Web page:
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The Union Carbines

In Late 1860 or early 1861, the Cosmopolitan Arms Company moved to a bigger space, part of an old water-powered mill in Hamilton, Ohio.  In this second location, the company created the Preproduction Cosmopolitan Carbine, the Transitional Cosmopolitan Carbine, and finally the Production-Type Cosmopolitan Carbine between 1860 and 1861 using Gross’ patent. The government granted the Cosmopolitan Arms Company a contract in 1861. After completing a shipment of 1,140 Production-Type Cosmopolitans to Illinois troops in mid-1862 and of an unknown type (most likely Transitional) to Union Cavalrymen from Kentucky during the ending months of 1862, Cosmopolitan Arms Company stopped producing Cosmopolitan carbines.1a

According to historian Thomas Rentschler, “both carbines were essentially obsolete from the start,” mainly because they did not use a metallic cartridge.2 The cartridges for the Union carbines were made out of paper or were “linen-bodied with [a] paper base.”3 Upon firing the entire cartridge would be used; therefore, an extracting mechanism was not required.3  Similar to other carbines utilized in the Civil War, The Gwyn & Campbell used a percussion ignition system that operated with percussion caps. Generally speaking (the exact length differs depending on the  reference), the barrels of the Union carbines were 19 inches long,b and their total length was 39 inches. The guns weighed around 6.5 pounds and were .52 caliber.3b One flaw in all of the Union Carbine models is that there was no forearm to protect the marksman’s hand form being burnt by the hot metal after repeated fire.


As noted in Rentschler's study, the different models of the Union carbines went by a variety of names:c

Preproduction Cosmopolitan

Traditional Cosmopolitan

Production-Type Cosmopolitan

Cosmopolitan to Gwyn & Campbell Transitional Type

The carbines listed below have these dimensions:
.52 caliber, percussion cap priming system,
19-inch barrel, 39 inches long (total), 6.5 pounds,
and a 600-yard sight.d The following models
were outlined in Rentschler's study.

Gwyn and Campbell Type 1, Long Sight Model 

Gwyn and Campbell Type I, Short Sight Model

Gwyn and Campbell Type II, First Model 

Gwyn and Campbell Type II, Second Model 

Gwyn and Campbell Type II, Third Model

A main difference between the Model I and Model II Gwyn & Campbell carbines was cosmetic. Model I’s hammer and guard lever curved more than Model II and were considered more “serpentine.” Model II sported a flatter handle and a slightly-rounded lever. Also, the two models’ lockplate screws entered the lockplates at different sides:  from the right on Model I and from the left on Model II.4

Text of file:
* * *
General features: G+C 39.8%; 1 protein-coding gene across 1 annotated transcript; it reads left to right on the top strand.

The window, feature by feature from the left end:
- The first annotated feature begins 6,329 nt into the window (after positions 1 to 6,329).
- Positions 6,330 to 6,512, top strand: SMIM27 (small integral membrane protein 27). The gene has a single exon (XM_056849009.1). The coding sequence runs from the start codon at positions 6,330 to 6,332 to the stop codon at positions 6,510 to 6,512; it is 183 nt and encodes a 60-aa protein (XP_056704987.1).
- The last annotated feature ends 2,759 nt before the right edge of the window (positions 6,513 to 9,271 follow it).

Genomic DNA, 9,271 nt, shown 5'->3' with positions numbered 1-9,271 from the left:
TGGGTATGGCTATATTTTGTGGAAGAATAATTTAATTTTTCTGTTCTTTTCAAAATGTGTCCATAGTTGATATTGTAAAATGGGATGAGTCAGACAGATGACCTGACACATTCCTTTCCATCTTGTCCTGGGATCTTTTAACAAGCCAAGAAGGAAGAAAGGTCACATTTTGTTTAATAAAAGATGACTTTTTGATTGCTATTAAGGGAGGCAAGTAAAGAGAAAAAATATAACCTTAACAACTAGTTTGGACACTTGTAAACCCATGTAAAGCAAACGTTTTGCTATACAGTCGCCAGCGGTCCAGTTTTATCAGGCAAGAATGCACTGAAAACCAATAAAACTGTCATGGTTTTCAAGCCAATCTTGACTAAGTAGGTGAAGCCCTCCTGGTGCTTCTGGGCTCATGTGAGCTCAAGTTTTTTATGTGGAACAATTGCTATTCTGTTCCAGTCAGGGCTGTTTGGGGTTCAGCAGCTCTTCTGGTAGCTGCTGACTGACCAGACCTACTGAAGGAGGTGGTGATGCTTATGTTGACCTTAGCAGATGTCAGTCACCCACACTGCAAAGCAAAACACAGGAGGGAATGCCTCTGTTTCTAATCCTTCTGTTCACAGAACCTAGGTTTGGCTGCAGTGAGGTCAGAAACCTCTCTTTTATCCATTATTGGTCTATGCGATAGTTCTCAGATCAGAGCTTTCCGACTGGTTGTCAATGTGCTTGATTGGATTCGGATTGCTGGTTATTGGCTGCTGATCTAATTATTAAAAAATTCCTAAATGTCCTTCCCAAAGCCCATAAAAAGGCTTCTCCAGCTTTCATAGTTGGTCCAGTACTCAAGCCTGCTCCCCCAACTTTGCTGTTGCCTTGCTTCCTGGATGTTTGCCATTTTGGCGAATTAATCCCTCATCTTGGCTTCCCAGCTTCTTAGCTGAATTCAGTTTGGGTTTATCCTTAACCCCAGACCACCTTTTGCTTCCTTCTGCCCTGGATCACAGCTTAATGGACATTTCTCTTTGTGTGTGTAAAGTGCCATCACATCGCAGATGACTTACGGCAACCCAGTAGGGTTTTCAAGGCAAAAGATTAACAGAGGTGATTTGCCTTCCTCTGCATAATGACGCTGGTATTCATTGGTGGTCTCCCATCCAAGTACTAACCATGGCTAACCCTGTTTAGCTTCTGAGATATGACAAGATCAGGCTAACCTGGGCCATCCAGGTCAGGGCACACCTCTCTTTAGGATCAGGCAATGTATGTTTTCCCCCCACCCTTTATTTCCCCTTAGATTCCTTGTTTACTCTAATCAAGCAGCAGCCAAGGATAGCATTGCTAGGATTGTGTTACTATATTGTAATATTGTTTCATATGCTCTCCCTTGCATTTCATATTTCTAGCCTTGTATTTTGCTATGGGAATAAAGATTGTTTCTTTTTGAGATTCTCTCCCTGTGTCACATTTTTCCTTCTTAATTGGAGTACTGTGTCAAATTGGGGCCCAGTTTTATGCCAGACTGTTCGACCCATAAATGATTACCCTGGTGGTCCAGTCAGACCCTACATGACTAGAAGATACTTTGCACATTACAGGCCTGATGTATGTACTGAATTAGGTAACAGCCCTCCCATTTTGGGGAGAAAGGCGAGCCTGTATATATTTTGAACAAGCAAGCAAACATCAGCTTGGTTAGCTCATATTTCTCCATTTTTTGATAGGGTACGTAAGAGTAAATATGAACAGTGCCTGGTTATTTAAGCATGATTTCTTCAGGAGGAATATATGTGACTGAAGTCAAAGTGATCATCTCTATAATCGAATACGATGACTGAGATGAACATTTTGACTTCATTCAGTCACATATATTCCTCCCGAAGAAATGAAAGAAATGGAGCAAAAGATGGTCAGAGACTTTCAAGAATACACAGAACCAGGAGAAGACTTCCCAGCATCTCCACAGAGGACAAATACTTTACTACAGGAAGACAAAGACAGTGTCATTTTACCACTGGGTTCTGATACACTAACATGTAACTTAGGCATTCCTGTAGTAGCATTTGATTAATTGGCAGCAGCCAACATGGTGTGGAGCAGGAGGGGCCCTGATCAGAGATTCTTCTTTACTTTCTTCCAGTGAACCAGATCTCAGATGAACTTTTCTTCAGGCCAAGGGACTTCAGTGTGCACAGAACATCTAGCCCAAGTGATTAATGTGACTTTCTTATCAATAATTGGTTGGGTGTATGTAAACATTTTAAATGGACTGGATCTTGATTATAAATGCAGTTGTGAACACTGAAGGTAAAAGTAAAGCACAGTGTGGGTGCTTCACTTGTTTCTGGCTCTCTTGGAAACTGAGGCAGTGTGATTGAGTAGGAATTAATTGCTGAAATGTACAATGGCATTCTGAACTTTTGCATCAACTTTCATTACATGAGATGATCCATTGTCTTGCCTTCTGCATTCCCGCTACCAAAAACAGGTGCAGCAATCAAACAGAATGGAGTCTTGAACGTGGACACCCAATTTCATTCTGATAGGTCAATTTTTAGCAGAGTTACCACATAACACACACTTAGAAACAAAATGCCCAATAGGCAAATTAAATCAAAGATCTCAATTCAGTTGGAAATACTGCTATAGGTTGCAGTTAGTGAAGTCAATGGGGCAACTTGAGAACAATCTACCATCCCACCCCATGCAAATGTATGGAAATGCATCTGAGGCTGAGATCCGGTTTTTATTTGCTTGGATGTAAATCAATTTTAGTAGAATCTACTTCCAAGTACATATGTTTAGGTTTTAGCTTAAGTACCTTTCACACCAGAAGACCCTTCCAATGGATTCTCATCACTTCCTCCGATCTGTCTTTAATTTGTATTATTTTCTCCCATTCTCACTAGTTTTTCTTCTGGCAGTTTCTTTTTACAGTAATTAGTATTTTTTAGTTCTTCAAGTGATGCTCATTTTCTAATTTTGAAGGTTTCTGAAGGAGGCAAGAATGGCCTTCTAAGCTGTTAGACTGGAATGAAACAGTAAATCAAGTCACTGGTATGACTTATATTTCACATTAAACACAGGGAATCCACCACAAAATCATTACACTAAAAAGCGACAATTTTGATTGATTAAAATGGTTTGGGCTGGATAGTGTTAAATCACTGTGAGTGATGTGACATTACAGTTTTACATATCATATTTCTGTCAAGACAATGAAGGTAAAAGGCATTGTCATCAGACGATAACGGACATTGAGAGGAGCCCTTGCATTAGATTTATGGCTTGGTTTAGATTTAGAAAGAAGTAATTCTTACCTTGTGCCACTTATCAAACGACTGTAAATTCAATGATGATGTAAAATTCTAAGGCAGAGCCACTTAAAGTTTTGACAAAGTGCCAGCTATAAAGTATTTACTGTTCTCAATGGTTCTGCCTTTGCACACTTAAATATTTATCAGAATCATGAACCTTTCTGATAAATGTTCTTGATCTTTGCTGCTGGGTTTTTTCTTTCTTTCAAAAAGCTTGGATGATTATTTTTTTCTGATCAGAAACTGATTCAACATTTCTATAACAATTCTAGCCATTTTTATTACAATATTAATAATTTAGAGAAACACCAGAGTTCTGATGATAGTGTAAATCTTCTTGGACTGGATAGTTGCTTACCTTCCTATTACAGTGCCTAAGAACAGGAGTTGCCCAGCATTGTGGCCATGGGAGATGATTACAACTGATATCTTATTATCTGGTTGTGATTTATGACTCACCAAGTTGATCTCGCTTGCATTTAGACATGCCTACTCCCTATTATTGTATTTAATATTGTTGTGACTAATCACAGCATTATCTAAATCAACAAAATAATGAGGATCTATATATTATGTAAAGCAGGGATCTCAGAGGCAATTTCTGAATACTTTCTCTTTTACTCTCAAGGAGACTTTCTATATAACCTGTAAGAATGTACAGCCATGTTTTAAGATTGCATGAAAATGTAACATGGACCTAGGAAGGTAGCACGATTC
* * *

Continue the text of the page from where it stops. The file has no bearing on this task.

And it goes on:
Although the Union Carbines were created right before and at the same time of repeaters’ rise to popularity, single-shot breechloaders still took precedent over other muzzleloading, smoothbore arms. At the time when breech-loading was still viewed poorly by some officials, the Gwyn & Campbell offered a new technology option.

a Flayderman’s Guide (5th ed.) attributes the 1,140 carbines just to the Illinois cavalrymen.

b According to the Kentucky Quartermaster General’s reports, as researched by Historian Thomas Rentschler, the Union carbine had three varying calibers:  .44, .54, .58.6 Flayderman’s and Gluckman only list the 52 caliber.7

c The Cosmopolitans and Transitional Type's dimensions were most likely the same; however, the author has not found any information on those with the exception of the Preproduction Cosmopolitan having the same .52 caliber, percussion cap priming system, a 19 in. barrel, 39 in. long, and 6.5 pounds.

d Flayderman Guide (5th ed.) records the barrel length as 20 inches for the Gwyn & Campbell and 19 inches long for the Cosmopolitan.7 Col. Arcadi Gluckman in Identifying Old U.S. Muskets, Rifles, and Carbines also has recorded the Gwyn & Campbell’s barrel length to be 20 inches.

1 Thomas B. Rentschler,  Cosmopolitan and Gwyn & Campbell Carbines in the Civil War: A Definitive Illustrated History of Two Rare and Unusual Civil War Cavalry Carbines and Their Use in the Field (Lincoln: Andrew Mowbray Publishers, 2000), 22 -24.

2 Rentschler, Cosmopolitan and Gwyn & Campbell Carbines in the Civil War, 78.

3 Rentschler, Cosmopolitan and Gwyn & Campbell Carbines in the Civil War, 60.

4 Norm Flayderman, Flayderman’s Guide to Antique American Firearms … and their values, 5th ed. (Northbrook: DBI Books, Inc., 1990), 495.

5 Flayderman, Flayderman's Guide (5th ed.), 493.

6 Rentschler, Cosmopolitan and Gwyn & Campbell Carbines in the Civil War, 67.

7 Flayderman, Flayderman's Guide (5th ed.), 492, 495.

The Cosmopolitan and Gwyn & Campbell:

       Guns of Many Names

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